At some point in mid-career, you may sense a creeping malaise. You’re no longer enthusiastic about the day ahead. Perhaps you’re experiencing a midlife crisis—the sudden realization that you’re no longer a rising star. After 20 years of all-too-familiar work, you’re good at your job, but you’re not learning or contributing as much. You seldom feel challenged or particularly satisfied and may be reminded of the songs “Working on the Chain Gang” or “Is That All There Is?” While bills must be paid, bosses remain unpleasant, projects fail, and work stagnates.

“We hear a great deal of talk about the midlife crisis of the executive. It is mostly boredom.” Peter Drucker, management expert

You try to focus on your true values and the reasons you initially chose your line of work. But the daily grind has somehow taken over, and your work life has been reduced to reports, data, meetings and managing difficult co-workers and team members.

When your job is no longer enjoyable or meaningful, your energy sags, motivation lags, tasks go undone, and you make mistakes. You may think about switching jobs, but this presents additional risks. A “grass is greener” mentality often leads to disappointments, similar to changing seats on the Titanic.

You wonder if a new career may mean a loss of seniority, lower pay, a geographic move and a new set of problems that closely resemble those you’ve left behind. But staying in a job that seems to be going nowhere, filled with mind-numbing work, means resigning yourself to a lack of growth and meaning.

Before Jumping Ship…

Many people who seek professional coaching complain about losing their passion mid-career. Some would like to switch careers, but they remain cautious in these uncertain times.

I like many coaches would advise you to look inward before making a drastic decision. Perhaps the problem isn’t the job or your boss, but within you. If so, you can change your thinking, beliefs or level of engagement as you strive to make work more meaningful.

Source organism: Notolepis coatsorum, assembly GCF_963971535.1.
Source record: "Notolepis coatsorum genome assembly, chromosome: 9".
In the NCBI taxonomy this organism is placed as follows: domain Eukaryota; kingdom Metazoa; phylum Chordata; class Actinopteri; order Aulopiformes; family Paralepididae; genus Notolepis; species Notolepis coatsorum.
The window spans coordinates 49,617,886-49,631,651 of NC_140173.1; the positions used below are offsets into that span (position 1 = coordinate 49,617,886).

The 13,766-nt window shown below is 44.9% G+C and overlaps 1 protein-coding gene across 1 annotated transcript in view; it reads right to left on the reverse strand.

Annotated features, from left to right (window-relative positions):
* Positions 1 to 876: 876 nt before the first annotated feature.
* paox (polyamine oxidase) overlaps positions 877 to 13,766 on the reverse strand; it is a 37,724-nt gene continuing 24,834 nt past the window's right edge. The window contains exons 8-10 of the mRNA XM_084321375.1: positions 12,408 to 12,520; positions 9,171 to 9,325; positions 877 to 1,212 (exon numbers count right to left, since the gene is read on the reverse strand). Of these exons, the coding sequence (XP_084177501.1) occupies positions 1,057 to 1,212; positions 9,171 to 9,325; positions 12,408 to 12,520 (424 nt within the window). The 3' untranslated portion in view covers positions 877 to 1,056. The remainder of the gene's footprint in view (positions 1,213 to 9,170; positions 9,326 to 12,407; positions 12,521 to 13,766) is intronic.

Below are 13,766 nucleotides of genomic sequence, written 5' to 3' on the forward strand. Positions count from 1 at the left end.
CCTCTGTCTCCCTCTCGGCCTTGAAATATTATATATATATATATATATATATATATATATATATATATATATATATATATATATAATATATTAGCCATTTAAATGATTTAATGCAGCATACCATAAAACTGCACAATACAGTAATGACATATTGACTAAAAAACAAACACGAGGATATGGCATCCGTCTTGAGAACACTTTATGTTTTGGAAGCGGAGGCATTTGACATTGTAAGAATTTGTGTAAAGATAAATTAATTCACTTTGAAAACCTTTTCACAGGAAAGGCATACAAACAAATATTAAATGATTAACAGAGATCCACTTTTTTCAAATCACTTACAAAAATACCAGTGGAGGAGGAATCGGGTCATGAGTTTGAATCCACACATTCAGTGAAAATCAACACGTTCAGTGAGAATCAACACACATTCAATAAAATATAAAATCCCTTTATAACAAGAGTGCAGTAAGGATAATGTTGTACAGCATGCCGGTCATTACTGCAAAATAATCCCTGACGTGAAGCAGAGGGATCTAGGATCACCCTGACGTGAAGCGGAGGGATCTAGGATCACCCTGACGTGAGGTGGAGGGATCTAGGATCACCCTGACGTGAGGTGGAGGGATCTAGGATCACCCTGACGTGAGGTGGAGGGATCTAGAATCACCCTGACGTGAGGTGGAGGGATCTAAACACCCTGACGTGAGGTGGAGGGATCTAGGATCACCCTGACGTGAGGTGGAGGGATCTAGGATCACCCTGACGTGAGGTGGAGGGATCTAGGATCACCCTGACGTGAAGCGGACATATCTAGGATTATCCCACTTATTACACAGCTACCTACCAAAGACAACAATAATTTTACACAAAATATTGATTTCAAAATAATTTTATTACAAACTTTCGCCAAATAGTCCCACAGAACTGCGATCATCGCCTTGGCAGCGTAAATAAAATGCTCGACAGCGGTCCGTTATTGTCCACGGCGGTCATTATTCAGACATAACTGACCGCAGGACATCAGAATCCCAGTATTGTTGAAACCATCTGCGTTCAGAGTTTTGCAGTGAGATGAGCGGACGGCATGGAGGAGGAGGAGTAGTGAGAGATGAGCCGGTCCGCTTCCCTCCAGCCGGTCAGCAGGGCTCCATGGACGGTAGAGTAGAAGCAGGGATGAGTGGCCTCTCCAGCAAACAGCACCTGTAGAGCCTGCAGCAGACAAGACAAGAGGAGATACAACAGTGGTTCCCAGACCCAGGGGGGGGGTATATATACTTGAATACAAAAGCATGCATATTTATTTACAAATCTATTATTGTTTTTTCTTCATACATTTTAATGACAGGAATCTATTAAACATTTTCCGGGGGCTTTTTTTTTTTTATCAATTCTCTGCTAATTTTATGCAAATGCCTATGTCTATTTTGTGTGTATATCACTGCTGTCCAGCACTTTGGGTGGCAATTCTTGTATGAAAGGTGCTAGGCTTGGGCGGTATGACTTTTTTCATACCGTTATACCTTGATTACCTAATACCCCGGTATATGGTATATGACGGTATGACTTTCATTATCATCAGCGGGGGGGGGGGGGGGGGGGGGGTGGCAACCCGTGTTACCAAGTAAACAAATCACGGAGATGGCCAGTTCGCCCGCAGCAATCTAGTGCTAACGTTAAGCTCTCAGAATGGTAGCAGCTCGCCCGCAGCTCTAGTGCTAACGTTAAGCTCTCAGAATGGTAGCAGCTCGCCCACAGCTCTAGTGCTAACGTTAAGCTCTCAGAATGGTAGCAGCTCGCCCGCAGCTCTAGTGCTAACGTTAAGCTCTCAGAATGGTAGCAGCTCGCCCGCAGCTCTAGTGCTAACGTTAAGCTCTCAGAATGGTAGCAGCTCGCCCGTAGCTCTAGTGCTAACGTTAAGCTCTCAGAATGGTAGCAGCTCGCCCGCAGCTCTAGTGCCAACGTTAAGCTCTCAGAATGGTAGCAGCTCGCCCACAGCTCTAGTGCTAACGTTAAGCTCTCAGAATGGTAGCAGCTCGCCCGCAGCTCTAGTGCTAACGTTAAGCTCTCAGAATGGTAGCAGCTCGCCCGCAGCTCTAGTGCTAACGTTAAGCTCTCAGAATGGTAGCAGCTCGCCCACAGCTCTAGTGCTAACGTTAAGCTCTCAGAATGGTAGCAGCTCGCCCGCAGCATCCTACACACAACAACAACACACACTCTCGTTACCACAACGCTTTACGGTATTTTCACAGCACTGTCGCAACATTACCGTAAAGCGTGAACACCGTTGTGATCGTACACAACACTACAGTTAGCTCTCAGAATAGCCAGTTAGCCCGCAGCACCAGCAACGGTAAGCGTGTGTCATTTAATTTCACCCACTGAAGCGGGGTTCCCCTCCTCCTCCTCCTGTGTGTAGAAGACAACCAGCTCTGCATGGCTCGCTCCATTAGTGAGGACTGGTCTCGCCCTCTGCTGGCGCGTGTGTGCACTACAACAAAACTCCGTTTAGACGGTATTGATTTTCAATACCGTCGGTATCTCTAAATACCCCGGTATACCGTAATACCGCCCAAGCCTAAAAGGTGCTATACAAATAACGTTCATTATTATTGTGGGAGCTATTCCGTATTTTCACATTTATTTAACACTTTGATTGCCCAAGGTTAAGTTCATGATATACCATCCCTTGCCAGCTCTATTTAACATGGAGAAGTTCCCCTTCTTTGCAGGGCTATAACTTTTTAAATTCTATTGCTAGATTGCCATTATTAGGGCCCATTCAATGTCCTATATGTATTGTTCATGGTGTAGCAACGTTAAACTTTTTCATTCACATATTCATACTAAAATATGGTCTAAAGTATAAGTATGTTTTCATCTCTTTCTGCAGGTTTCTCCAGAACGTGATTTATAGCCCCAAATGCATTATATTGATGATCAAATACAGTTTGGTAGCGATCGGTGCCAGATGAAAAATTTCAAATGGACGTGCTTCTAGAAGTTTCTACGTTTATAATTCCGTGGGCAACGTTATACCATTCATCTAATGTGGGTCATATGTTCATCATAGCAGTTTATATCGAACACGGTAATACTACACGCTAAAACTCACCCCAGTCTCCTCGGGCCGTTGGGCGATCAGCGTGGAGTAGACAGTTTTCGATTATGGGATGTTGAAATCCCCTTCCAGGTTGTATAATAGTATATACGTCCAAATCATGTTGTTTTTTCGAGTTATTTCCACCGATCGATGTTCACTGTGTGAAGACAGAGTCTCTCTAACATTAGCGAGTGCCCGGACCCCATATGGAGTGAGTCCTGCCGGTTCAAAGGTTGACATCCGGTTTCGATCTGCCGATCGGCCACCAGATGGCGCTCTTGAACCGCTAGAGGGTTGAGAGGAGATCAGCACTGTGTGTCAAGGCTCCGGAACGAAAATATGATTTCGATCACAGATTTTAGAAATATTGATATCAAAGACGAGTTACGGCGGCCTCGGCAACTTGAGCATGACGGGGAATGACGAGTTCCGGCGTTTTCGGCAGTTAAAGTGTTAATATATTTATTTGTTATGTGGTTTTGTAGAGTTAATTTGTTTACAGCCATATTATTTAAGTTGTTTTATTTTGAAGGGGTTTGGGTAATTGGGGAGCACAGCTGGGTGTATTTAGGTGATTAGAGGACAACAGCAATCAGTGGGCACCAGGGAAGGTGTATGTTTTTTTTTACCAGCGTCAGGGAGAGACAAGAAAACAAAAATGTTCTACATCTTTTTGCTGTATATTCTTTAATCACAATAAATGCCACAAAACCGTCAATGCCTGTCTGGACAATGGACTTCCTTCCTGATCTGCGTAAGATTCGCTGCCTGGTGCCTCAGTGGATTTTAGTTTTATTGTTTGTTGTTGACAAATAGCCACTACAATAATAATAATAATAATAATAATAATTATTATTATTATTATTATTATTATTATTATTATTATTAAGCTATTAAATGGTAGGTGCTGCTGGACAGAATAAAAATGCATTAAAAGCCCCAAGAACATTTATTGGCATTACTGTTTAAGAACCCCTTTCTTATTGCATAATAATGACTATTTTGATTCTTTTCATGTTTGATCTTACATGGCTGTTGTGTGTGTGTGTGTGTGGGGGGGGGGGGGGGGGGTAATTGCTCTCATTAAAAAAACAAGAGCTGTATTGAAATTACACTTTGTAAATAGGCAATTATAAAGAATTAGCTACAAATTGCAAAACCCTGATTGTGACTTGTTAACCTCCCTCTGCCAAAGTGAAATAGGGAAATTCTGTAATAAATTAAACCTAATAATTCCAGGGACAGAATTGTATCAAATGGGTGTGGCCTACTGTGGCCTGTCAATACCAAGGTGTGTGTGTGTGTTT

Middle age is accompanied by a heightened awareness of one’s sense of meaning. Psychologist Erik Erikson described this stage of life as one seeking productivity and generativity.

You’ve probably seen this in your own life: You want to help others, provide reliable goods or services, make an impact on your community, and provide a comfortable existence for your family. You want to feel that your job is worthwhile.

This is a good time to review your values and purpose with your coach or mentor:

  • What was initially attractive about your job?
  • When you began your career, what did you expect or hope for?
  • In the early days, how did work excite you?
  • What has changed?
    People are often surprised by their answers, having forgotten their early enthusiasm.

To rekindle your drive, explore three key personal-development components with your coach or trusted advisor:

Identify your core values.
Know and manage yourself well.
Determine how your values fit with who you are today.

Values in Action

Try to remember and connect with your values every time you walk into the office, whenever you chat with a client or co-worker, and even when completing routine tasks like paperwork. Remind yourself: “This is why I’m here.”

When you actively look for ways to fulfil your personal mission and values, you find opportunities in surprising ways. While this isn’t a magic pill, it can bring some magic back into your work. Don’t allow yourself to fall into a zombie-like routine and forget to connect with what you love doing.

If you are employed then remember that organisations have values, too. To be effective, your values must be compatible with those of your company.

Know and Manage Yourself

Self-knowledge is essential. In business, nobody will manage your career if you don’t. Ask yourself three questions:

  1. What are my strengths?
  2. How do I perform best?
  3. How do I learn best?

Learn about your strengths through feedback analysis. Whenever you make a key decision or take a key action, write down what you expect will happen. Later, compare the actual results with your expectations. Over time, your strengths—and your development areas—will be revealed. Spend the most energy on developing strengths in lieu of focusing on weaknesses.

How do you perform best?

Are you a talker or a listener?

Some people work well in teams, while others excel when flying solo.

Some learn by doing, while others process information by hearing themselves talk.

The key to knowing yourself well is to receive feedback from peers, formal assessments, or a mentor or coach. Make sure that you get someone to help you.

Update Your Identity

Youthful ideals may not follow us into midlife, and appropriately so. Update your values to reflect reality. Accept what is. Either be happy with it or do something about it. The choice is yours.

Try thinking about the person you are—what makes you “you”?

How has this identity shifted from that of your younger self?

Ask yourself:

  • How have I grown in the last decade?
  • To what extent would I want to trade places with who I was 10 years ago?
  • How much do I romanticise my earlier years?
  • Who do I think I want to become—and how close am I to becoming my ideal self?
    Work is central to who we think we are, so it’s important to explore and identify your ideals. Tap into what motivates you in the here and now to find passion at work.

If you need help working out your mid-career options then get in touch and let’s chat about how I can help you

I’d love to know what you think so please leave your comments below

Suzanne